13B.1 Upper-Tropospheric Static Stability in Tropical Cyclones: Observations and Modeling

Thursday, 19 April 2018: 10:30 AM
Masters ABCD (Sawgrass Marriott)
Patrick Duran, Univ. at Albany, SUNY, Albany, NY; and J. Molinari
Manuscript (985.6 kB)

Upper-tropospheric thermodynamic processes play an important role in tropical cyclone (TC) structure and evolution. Until recently, however, few observations existed within this upper-level region of TCs. High-altitude dropsonde observations from two field campaigns – the Office of Naval Research Tropical Cyclone Intensity Experiment (TCI) and the NASA Hurricane and Severe Storm Sentinel (HS3) – have provided datasets of unprecedented resolution in the upper troposphere and lower stratosphere. These observations reveal large static stability variations with both space and time in the upper levels of TCs.

The upper troposphere within TCs tends to be characterized by small static stability, with temperature lapse rates close to dry-adiabatic and squared Brunt-Vӓisälä frequency (N2) on the order of 10-5 s-2. Just above the cold-point tropopause, however, exists a distinct static stability maximum, with N2 in some places exceeding 10-3 s-2. This lower-stratospheric stable layer is particularly pronounced within the TC cirrus canopy. A secondary, typically weaker, static stability maximum also can appear 1-2 km below the tropopause in the vicinity of TCs.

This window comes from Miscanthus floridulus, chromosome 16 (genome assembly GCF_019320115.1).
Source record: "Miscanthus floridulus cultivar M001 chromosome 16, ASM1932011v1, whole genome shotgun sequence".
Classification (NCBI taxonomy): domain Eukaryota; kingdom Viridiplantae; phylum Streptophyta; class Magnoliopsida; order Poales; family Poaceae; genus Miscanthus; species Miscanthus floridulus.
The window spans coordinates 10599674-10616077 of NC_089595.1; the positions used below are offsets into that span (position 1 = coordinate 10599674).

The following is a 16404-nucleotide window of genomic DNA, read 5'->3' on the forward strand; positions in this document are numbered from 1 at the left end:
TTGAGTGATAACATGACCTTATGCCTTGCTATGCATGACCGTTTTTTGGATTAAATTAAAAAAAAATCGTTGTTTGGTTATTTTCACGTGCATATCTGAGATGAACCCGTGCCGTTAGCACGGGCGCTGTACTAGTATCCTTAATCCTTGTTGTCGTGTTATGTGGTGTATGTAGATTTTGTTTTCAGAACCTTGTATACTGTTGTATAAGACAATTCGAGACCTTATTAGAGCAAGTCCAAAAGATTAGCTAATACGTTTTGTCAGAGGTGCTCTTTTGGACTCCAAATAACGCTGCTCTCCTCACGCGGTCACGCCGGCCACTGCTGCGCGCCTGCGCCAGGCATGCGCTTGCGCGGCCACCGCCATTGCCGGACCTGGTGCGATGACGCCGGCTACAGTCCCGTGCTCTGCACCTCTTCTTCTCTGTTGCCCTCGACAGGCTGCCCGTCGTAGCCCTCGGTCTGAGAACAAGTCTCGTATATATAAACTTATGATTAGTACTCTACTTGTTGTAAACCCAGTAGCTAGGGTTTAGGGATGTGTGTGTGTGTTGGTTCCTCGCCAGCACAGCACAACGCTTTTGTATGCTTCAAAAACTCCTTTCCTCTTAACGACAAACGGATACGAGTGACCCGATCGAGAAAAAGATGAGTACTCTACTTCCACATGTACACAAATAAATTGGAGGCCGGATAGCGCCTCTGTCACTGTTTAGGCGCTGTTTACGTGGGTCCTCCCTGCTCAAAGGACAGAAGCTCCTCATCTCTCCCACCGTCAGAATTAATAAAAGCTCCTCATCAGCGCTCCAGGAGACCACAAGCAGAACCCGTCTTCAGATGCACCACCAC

The variability observed in the dropsondes is simulated in an idealized, axisymmetric framework using Cloud Model 1 (CM1). As the simulated hurricane intensifies, static stability strengthens in the lower stratosphere, forming a shallow layer of particularly large N2 just above the cold-point tropopause. A budget analysis of N2 reveals that the strengthening of this lower-stratospheric stable layer is related to the upward growth of the TC circulation, which introduces strong vertical gradients of potential temperature tendencies due to radiative cooling and turbulent mixing. The secondary stability maximum 1-2 km below the tropopause appears to arise due to differential potential temperature advection within the upper-level outflow layer, combined with strong localized turbulent mixing in a shallow region of particularly strong vertical wind shear.

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